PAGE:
General counsel competition Mary Anne Borrowdale told Parliament’s primary production select committee that of the three banks to settle with the regulator, ANZ had the most customers involved and was investigated over both the way it was able to move its margin and the break fees it charged farmers for an early release. While ANZ announced its settlement with the regulator before ASB Bank and Westpac Banking Corp, it only just made its offer to farmers yesterday. The three banks’ collective settlements totalled $24.2 million. . .

Landmark animal welfare legislation welcomed by veterinarians:

The New Zealand veterinary profession welcomes today’s landmark passage of the Animal Welfare Amendment Bill which brings greater clarity, transparency and enforceability of the country’s animal welfare laws, further strengthening New Zealand’s excellent reputation for animal welfare.

The New Zealand Veterinary Association (NZVA), which played a key role in helping to shape the Bill, says some of the key changes include the legal recognition of animal sentience, which is sensation or feeling in animals, for the first time in New Zealand law.

NZVA President Dr Steve Merchant says: “Veterinarians are at the vanguard of animal welfare advocacy and public support is behind us in the call for greater clarity on issues concerning animal welfare and increased sanctions for animal cruelty. . .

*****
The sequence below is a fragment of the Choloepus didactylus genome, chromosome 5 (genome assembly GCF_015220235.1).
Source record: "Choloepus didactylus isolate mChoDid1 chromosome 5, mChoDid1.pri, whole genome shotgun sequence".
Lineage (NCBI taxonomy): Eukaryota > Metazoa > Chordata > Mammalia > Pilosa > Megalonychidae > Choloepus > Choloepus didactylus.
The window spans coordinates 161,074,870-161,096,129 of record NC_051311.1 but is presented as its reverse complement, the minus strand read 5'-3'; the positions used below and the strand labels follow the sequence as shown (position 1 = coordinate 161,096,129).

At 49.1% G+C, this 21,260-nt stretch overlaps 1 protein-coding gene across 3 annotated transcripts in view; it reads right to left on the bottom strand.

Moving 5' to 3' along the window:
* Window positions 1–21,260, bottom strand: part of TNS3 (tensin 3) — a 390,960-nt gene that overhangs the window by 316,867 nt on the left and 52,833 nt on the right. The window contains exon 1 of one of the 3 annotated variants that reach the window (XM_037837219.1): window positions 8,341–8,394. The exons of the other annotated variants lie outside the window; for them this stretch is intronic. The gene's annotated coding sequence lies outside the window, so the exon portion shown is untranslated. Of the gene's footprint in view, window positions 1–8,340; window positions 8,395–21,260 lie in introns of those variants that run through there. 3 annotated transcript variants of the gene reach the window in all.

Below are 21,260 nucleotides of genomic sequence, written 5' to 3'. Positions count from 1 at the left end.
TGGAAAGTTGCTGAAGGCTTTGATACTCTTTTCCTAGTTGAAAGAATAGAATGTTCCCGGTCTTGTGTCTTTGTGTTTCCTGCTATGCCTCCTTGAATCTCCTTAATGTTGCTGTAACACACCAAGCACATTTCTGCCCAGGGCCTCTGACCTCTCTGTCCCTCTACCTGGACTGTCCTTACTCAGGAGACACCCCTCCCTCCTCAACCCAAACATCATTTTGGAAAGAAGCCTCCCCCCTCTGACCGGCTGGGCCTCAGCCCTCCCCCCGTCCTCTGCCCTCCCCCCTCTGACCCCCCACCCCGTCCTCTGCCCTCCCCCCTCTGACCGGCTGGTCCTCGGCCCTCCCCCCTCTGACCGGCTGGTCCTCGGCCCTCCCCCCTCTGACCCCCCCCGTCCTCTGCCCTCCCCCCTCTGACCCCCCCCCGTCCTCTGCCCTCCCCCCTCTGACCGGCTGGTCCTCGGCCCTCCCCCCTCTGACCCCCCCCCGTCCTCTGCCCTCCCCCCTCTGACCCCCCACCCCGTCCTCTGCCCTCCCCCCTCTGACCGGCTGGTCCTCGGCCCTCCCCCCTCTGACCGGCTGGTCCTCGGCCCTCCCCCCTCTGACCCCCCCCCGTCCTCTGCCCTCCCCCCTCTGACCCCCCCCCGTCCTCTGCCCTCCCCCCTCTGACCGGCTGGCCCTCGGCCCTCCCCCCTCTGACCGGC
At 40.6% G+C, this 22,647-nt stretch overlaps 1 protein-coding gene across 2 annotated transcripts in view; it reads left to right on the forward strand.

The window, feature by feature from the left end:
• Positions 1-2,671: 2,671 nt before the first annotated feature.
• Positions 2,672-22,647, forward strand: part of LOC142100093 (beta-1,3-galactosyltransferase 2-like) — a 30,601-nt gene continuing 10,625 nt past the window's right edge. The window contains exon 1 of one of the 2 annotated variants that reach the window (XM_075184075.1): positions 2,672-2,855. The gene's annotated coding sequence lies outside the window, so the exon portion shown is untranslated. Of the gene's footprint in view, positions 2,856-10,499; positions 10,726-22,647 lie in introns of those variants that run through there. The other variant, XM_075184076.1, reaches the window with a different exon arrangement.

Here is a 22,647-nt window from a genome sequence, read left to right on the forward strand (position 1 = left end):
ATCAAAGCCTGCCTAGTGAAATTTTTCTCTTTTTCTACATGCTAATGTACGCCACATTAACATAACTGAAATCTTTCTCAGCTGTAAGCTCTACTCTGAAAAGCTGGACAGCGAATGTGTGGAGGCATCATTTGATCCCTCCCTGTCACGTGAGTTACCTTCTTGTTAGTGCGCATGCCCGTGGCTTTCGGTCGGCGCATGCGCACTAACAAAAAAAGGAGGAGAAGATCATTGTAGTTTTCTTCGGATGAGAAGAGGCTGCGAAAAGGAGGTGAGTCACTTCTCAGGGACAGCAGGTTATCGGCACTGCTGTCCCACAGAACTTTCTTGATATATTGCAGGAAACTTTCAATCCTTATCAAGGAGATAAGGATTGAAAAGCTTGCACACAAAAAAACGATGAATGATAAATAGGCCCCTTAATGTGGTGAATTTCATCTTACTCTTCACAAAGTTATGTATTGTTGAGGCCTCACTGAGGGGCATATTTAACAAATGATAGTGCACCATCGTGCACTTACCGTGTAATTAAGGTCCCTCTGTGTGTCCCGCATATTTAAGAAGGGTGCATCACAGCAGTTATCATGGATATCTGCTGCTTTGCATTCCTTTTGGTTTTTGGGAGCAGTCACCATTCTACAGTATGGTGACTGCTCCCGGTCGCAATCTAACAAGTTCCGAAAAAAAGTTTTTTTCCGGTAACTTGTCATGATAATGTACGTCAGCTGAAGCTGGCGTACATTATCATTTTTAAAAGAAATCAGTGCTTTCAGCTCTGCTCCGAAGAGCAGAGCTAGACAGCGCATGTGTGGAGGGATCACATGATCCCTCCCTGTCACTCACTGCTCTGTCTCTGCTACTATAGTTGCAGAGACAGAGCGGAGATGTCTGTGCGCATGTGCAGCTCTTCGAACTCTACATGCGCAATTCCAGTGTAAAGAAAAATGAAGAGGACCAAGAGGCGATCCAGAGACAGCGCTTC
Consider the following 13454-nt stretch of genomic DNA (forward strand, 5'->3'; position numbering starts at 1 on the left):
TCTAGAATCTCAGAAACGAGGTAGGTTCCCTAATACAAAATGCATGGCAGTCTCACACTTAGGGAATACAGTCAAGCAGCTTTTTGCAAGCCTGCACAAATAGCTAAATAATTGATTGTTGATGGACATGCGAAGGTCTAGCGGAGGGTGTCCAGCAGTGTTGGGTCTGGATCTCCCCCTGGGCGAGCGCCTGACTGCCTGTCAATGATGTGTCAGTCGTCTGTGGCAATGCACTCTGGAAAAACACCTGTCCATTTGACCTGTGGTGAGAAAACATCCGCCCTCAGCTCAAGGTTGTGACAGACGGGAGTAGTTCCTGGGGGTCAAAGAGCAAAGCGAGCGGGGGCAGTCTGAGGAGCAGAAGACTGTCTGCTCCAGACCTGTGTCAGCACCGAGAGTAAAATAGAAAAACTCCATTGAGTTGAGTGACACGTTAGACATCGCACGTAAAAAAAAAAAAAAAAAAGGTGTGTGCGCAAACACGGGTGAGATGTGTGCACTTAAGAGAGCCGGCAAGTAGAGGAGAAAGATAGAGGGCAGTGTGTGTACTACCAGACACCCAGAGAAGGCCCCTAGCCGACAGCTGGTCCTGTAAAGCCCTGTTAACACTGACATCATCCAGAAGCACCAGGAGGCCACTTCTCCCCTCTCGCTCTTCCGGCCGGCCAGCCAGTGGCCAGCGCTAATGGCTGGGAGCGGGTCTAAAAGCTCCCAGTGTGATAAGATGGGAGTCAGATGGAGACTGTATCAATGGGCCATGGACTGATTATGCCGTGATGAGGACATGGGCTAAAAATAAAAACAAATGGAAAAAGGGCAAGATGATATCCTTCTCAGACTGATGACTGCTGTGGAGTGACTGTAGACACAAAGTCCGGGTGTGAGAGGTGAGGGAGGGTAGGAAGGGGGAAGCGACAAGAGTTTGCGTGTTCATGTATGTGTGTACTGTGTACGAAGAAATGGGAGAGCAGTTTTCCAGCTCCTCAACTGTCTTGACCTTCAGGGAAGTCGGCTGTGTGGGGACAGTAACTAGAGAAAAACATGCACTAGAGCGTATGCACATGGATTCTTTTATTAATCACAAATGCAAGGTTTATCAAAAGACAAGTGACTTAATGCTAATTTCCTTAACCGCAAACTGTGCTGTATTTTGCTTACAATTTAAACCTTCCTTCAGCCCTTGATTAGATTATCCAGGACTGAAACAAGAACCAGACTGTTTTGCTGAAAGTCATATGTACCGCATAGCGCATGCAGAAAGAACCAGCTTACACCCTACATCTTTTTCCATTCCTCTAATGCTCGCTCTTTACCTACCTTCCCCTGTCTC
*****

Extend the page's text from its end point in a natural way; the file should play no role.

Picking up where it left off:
High prices and volumes for avocado growers:

Avocado exporter Avoco says its growers are celebrating the end of a season where they not only got a bumper crop – but decent prices for their fruit too.

Avoco said strong end-of-season demand from Australia lifted returns for growers – to $15 per tray for large avocados and $14 per tray for smaller fruit.

Avoco director John Carroll said the company exported a record volume of fruit – 4.5 million trays, out of a total 7 million trays – and still managed to get good returns for its 700 plus growers. . .

Anchor Gives More New Zealanders an Organic Milk Choice:

Anchor is making organic milk more accessible to New Zealanders with the nationwide launch of Anchor Organic.

Fonterra Brands New Zealand Managing Director Tim Deane said that with other organic milk brands only available in certain regions or very expensive, Anchor is on a mission to make organic milk more widely available at a fair price.

“We want to put organic milk in reach of more New Zealanders. We’ve done just that through our nationwide distribution and providing Anchor Organic at an everyday price that works out at only about 20 cents extra per glass compared to our standard Anchor milk,” said Mr Deane. . .

Wool Prices Bounce:

New Zealand Wool Services International Limited’s General Manager, Mr John Dawson reports that a weaker New Zealand dollar, limited wool volumes pressuring exporters and renewed client interest, combined to lift local prices across the board.

Of the 6,350 bales on offer, 99 percent sold.

The weighted indicator for the main trading currencies was down 1.79 percent compared to the last sale on 30th April.

Mr Dawson advises that Fine Crossbred Full Fleece and longer shears were 7 to 10 percent dearer, stimulated by resurgent Chinese interest with shorter types 3 to 6 percent firmer. . .